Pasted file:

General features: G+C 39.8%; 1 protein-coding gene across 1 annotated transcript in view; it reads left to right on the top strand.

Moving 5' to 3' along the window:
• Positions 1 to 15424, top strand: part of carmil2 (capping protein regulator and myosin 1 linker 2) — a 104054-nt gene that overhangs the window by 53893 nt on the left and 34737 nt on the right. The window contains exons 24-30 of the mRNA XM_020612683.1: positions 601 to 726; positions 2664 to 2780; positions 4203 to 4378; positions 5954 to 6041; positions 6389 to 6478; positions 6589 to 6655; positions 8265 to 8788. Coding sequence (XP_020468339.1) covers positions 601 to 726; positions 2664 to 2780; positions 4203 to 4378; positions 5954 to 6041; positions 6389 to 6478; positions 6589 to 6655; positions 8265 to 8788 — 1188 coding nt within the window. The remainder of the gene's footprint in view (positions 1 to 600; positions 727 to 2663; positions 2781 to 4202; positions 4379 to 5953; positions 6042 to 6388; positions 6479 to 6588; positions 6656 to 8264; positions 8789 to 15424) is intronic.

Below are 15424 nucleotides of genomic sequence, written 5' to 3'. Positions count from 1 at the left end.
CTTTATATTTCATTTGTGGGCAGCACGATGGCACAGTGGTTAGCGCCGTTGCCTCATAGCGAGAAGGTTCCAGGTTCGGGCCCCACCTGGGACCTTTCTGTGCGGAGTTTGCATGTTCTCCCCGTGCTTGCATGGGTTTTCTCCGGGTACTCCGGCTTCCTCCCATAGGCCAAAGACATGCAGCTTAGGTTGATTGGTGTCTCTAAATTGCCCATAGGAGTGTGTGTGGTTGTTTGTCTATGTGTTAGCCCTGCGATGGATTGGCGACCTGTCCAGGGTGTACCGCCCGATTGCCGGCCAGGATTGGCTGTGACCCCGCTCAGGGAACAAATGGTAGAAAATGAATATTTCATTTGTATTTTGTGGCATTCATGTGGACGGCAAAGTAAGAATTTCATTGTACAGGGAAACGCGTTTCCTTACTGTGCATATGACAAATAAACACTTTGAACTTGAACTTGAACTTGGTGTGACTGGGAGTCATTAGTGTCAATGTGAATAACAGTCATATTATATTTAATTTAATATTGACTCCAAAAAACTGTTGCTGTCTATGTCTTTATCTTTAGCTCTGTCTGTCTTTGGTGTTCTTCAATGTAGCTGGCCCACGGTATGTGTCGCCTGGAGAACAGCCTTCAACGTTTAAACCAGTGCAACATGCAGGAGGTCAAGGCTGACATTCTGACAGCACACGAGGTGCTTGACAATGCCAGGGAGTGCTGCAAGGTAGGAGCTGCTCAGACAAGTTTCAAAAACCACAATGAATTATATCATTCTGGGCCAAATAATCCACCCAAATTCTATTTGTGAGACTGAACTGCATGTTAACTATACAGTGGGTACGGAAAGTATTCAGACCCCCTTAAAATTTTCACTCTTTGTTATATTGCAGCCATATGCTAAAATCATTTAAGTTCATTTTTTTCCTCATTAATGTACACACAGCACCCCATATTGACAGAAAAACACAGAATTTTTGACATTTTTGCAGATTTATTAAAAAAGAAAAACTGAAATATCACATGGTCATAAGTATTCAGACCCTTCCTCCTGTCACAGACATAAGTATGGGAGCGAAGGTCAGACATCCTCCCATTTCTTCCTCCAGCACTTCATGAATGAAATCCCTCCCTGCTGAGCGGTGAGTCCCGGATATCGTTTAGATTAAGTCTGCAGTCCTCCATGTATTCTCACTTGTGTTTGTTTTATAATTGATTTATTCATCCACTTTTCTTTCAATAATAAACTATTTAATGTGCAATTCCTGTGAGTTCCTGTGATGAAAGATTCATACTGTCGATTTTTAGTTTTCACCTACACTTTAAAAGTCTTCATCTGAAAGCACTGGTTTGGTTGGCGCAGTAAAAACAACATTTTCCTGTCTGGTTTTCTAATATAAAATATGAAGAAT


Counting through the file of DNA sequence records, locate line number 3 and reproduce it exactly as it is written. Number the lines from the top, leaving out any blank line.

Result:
• Positions 1 to 15424, top strand: part of carmil2 (capping protein regulator and myosin 1 linker 2) — a 104054-nt gene that overhangs the window by 53893 nt on the left and 34737 nt on the right. The window contains exons 24-30 of the mRNA XM_020612683.1: positions 601 to 726; positions 2664 to 2780; positions 4203 to 4378; positions 5954 to 6041; positions 6389 to 6478; positions 6589 to 6655; positions 8265 to 8788. Coding sequence (XP_020468339.1) covers positions 601 to 726; positions 2664 to 2780; positions 4203 to 4378; positions 5954 to 6041; positions 6389 to 6478; positions 6589 to 6655; positions 8265 to 8788 — 1188 coding nt within the window. The remainder of the gene's footprint in view (positions 1 to 600; positions 727 to 2663; positions 2781 to 4202; positions 4379 to 5953; positions 6042 to 6388; positions 6479 to 6588; positions 6656 to 8264; positions 8789 to 15424) is intronic.